Stories of moral courage are stories that focus on the expression of bravery to enact interpersonal values or ethical standards in the face of challenge. Stories that focus on choosing to do the right thing have the potential to encourage action in situations that may otherwise lead to despair. The stories may provide an imaginal connection with those who have been challenged and who responded to challenge with active moral choice. This has been described in the psychological literature as a sense of elevation. We recognize the transformational potential of making the choice to help in a devastating situation when we hear about it. A volunteer with the Red Cross who helped directly after Hurricane Katrina described multiple courageous acts of helping in the aftermath of the storm, and in response to those stories he offered, “You want to be a part of that…to take a bad situation and turn it into something of value.”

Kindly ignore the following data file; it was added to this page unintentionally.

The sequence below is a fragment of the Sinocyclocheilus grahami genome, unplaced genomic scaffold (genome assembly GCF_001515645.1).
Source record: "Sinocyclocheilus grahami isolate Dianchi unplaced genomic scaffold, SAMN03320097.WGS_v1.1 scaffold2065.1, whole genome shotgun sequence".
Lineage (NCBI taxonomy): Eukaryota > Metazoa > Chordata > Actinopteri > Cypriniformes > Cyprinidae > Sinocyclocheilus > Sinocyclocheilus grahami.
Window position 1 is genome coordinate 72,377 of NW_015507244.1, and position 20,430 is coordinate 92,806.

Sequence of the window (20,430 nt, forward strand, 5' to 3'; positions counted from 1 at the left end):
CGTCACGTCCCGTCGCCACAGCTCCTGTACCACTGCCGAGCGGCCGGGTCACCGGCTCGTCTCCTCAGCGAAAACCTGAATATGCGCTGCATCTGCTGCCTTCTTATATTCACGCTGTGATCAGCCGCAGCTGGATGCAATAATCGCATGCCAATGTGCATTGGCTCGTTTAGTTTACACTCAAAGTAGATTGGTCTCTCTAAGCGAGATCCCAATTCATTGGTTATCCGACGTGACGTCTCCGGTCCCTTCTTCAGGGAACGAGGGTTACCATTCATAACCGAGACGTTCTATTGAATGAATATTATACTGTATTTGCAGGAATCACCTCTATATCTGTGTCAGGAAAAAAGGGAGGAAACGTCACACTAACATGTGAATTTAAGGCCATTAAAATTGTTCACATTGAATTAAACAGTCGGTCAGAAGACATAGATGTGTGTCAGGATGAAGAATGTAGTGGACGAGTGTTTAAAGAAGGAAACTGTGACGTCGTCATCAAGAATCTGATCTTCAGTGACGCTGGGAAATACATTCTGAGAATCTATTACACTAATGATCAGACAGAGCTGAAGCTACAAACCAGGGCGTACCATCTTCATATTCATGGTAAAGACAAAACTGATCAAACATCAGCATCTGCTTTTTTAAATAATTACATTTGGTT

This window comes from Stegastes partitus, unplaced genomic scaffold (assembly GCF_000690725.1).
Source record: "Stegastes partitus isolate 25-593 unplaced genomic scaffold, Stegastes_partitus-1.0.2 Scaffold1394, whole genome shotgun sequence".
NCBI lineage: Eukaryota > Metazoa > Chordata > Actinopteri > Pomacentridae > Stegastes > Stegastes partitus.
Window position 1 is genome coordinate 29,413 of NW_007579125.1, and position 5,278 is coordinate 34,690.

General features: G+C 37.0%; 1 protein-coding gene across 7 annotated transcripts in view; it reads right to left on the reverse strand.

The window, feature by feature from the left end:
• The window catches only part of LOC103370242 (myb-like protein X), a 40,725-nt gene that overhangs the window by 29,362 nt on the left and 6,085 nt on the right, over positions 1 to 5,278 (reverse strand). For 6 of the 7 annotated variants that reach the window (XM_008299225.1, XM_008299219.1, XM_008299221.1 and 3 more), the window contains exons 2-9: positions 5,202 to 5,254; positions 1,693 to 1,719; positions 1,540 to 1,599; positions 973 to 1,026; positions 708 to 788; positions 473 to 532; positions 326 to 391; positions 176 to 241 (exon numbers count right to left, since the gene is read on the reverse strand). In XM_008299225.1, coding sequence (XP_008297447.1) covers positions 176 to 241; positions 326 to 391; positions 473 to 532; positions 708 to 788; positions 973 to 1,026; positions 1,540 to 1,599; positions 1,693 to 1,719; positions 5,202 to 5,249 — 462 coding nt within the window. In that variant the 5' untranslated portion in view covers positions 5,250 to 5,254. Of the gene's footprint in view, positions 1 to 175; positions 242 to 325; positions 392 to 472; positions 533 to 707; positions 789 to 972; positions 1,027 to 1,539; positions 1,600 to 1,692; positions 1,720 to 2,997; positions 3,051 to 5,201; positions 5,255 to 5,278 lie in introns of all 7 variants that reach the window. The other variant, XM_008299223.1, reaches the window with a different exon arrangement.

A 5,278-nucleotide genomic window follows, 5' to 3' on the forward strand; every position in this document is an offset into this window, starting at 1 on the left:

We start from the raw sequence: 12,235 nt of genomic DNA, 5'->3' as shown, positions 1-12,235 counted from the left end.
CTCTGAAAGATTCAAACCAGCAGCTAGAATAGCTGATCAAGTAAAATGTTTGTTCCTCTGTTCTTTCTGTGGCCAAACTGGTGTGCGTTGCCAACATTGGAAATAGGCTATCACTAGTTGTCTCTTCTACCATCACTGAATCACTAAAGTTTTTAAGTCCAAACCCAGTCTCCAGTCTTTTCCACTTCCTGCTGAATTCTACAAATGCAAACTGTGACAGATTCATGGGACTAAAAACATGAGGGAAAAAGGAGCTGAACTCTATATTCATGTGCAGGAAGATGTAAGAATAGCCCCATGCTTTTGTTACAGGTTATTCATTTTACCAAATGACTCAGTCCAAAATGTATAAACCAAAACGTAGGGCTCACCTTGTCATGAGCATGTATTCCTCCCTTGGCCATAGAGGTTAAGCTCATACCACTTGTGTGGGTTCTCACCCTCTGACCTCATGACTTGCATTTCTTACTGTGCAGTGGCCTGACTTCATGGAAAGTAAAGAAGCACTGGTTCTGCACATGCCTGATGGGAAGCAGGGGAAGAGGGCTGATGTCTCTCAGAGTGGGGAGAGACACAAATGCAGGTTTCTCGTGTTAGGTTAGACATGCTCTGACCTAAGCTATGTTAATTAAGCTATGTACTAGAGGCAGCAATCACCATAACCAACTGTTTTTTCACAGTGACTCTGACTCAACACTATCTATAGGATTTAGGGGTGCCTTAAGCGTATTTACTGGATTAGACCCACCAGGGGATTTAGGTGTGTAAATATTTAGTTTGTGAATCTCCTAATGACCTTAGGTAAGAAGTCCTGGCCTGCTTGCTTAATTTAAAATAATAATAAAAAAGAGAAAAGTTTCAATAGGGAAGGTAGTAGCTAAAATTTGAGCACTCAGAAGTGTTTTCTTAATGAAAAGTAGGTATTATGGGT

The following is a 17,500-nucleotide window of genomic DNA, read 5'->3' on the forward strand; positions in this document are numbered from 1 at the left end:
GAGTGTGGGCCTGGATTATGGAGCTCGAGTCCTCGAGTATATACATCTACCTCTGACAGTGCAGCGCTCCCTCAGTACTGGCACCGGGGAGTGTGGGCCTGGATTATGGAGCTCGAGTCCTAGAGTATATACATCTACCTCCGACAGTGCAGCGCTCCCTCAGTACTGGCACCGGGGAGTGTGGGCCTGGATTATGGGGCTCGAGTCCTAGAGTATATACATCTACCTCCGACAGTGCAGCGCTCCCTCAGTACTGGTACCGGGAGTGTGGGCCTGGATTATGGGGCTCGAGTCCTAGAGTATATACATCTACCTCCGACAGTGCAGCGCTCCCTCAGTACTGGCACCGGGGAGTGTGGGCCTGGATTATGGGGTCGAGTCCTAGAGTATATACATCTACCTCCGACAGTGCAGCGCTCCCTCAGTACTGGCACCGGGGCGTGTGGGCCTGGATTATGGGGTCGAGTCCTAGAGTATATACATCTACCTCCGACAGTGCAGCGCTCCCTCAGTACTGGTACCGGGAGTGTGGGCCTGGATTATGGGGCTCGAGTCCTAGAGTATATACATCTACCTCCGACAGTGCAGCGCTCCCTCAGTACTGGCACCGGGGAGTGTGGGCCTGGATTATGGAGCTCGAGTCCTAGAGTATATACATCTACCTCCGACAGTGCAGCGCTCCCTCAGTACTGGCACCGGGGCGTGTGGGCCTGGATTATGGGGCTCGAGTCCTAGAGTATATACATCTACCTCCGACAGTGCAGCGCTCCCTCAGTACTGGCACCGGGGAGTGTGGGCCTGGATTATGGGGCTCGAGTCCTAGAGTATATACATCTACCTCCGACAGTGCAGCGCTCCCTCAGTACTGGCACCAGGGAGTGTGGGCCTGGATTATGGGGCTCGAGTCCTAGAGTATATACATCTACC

Have you ever had an opportunity to stand up for something or someone because you believed it was the right thing to do? Did someone ever do that for you? Standing up for something or someone because that action is in keeping with your values can require bravery, but it can also generate a sense of being connected to others. Do you remember feeling connected to those you look up to, or those you love, when you expressed or experienced moral courage?
This story type is contributed by Adele Baruch and the Courage and Moral Choice Project at the University of Southern Maine, and is open to anyone who wants to contribute a story here.